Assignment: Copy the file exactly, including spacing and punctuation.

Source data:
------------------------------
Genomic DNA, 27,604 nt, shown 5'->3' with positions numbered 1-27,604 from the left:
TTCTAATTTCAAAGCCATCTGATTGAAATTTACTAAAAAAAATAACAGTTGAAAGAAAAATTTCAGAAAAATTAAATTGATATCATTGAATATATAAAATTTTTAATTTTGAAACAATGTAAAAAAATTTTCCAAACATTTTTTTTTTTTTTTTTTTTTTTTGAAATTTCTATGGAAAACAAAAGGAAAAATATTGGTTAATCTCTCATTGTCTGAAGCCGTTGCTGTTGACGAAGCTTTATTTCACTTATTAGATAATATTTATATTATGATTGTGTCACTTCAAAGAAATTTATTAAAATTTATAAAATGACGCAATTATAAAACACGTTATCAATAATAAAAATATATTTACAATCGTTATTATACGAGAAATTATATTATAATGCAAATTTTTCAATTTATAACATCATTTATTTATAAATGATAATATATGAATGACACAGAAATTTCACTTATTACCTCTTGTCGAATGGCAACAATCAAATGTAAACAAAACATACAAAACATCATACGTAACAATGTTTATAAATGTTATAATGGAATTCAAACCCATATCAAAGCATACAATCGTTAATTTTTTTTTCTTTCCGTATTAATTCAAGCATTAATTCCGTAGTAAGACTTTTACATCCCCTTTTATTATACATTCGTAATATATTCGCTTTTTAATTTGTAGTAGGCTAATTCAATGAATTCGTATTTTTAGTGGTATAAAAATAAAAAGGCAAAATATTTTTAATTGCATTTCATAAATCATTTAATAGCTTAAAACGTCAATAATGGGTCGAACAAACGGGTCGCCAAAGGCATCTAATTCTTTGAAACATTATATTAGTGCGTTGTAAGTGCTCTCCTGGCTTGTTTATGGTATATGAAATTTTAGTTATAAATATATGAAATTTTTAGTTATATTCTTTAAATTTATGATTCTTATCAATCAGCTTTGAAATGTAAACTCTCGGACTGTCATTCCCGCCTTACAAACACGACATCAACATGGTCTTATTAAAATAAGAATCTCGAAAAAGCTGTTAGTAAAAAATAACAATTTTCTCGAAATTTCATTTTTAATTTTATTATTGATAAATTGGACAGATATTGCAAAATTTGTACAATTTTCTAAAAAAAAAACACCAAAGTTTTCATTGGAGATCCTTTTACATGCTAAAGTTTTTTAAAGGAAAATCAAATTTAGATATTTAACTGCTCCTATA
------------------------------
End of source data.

Genomic DNA, 27,604 nt, shown 5'->3' with positions numbered 1-27,604 from the left:
TTCTAATTTCAAAGCCATCTGATTGAAATTTACTAAAAAAAATAACAGTTGAAAGAAAAATTTCAGAAAAATTAAATTGATATCATTGAATATATAAAATTTTTAATTTTGAAACAATGTAAAAAAATTTTCCAAACATTTTTTTTTTTTTTTTTTTTTTTTGAAATTTCTATGGAAAACAAAAGGAAAAATATTGGTTAATCTCTCATTGTCTGAAGCCGTTGCTGTTGACGAAGCTTTATTTCACTTATTAGATAATATTTATATTATGATTGTGTCACTTCAAAGAAATTTATTAAAATTTATAAAATGACGCAATTATAAAACACGTTATCAATAATAAAAATATATTTACAATCGTTATTATACGAGAAATTATATTATAATGCAAATTTTTCAATTTATAACATCATTTATTTATAAATGATAATATATGAATGACACAGAAATTTCACTTATTACCTCTTGTCGAATGGCAACAATCAAATGTAAACAAAACATACAAAACATCATACGTAACAATGTTTATAAATGTTATAATGGAATTCAAACCCATATCAAAGCATACAATCGTTAATTTTTTTTTCTTTCCGTATTAATTCAAGCATTAATTCCGTAGTAAGACTTTTACATCCCCTTTTATTATACATTCGTAATATATTCGCTTTTTAATTTGTAGTAGGCTAATTCAATGAATTCGTATTTTTAGTGGTATAAAAATAAAAAGGCAAAATATTTTTAATTGCATTTCATAAATCATTTAATAGCTTAAAACGTCAATAATGGGTCGAACAAACGGGTCGCCAAAGGCATCTAATTCTTTGAAACATTATATTAGTGCGTTGTAAGTGCTCTCCTGGCTTGTTTATGGTATATGAAATTTTAGTTATAAATATATGAAATTTTTAGTTATATTCTTTAAATTTATGATTCTTATCAATCAGCTTTGAAATGTAAACTCTCGGACTGTCATTCCCGCCTTACAAACACGACATCAACATGGTCTTATTAAAATAAGAATCTCGAAAAAGCTGTTAGTAAAAAATAACAATTTTCTCGAAATTTCATTTTTAATTTTATTATTGATAAATTGGACAGATATTGCAAAATTTGTACAATTTTCTAAAAAAAAAACACCAAAGTTTTCATTGGAGATCCTTTTACATGCTAAAGTTTTTTAAAGGAAAATCAAATTTAGATATTTAACTGCTCCTATA